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Challenges To Assumptions about First Americans July 3, 2008

Posted by tkcollier in Enviroment, Science & Technology.

Texas Archaeological Dig Challenges Assumptions about First Americans: Scientific American
Since the 1930s textbooks have taught that the New World’s first inhabitants, known for the town in New Mexico where their spear points were discovered, walked from Siberia to Alaska about 13,300 years ago. The Clovis people were believed to be highly mobile nomadic hunters, never settling in one place, instead surviving on massive mammoths, mastodons and ancient bison.

But in excavations starting in 1998 Gault has revealed that Clovis people lived at the site for extended periods over a span of 300 years, says Michael Collins, a research associate with the Texas Archeological Research Laboratory. The evidence? Scientists have found numerous tools manufactured from local stone, used until they were worn, then repaired repeatedly until they finally were discarded.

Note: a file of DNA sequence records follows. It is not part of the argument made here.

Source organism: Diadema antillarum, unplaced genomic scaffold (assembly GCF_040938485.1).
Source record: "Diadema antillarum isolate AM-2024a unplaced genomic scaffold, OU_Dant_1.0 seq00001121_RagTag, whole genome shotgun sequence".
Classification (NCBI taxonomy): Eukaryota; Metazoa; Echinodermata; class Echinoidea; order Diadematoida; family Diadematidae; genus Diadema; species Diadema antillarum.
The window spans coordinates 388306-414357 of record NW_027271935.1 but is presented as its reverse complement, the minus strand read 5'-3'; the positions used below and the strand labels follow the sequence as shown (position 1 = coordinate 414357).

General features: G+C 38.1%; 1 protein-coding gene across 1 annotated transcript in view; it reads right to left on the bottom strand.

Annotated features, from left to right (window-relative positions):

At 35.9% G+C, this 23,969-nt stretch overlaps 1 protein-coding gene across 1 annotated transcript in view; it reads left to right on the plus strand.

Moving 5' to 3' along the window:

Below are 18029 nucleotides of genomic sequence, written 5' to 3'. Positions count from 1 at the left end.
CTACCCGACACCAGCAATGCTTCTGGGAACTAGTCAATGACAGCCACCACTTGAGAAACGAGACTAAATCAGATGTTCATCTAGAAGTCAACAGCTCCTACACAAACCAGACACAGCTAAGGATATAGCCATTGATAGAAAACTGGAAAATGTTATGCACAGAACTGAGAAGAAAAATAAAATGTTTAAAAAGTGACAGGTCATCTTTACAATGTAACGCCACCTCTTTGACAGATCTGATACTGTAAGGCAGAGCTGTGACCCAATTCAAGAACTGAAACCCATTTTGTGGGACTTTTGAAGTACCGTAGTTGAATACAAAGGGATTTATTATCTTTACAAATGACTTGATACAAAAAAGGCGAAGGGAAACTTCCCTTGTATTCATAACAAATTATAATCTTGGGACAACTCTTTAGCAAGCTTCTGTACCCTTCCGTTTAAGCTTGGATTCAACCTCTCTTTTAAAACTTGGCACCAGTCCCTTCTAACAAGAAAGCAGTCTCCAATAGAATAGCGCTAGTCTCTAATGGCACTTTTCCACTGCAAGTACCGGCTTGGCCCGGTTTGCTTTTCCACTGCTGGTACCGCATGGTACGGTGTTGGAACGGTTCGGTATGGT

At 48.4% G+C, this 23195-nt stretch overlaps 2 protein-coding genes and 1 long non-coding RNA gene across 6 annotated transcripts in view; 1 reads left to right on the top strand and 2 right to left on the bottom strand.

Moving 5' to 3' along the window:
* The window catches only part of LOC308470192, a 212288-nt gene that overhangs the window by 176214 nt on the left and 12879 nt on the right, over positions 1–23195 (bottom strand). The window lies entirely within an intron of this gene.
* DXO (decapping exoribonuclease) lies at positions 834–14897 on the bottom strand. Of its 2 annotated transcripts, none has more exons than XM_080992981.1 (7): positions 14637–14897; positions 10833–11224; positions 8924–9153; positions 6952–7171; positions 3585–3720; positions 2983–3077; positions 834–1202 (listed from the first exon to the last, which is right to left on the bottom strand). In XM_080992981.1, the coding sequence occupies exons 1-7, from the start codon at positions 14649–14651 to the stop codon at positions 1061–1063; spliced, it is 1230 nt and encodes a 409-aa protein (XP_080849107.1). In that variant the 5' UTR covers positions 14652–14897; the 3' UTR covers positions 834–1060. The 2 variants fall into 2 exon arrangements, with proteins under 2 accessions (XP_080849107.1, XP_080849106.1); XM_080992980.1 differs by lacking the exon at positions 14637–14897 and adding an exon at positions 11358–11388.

Until an ice-free corridor opened in northwestern Canada about 13,300 years ago, providing a route to the interior, a dome of ice divided Asia from North America. Some archaeologists have proposed an ice-free route along the northwestern coast; others suggest the first Americans, like the first Australians, had boats and used them either to travel east from Asia or, a few daring archaeologists propose, west from Europe. Hard evidence is unavailable because the coastline moved several hundreds of meters inland when the ice sheets melted. “The archaeological record is out there underwater,” says Hemmings, “so that’s the next frontier in this search.” Hemmings plans to spend two weeks this summer in the northeastern Gulf of Mexico looking for Clovis and pre-Clovis sites.


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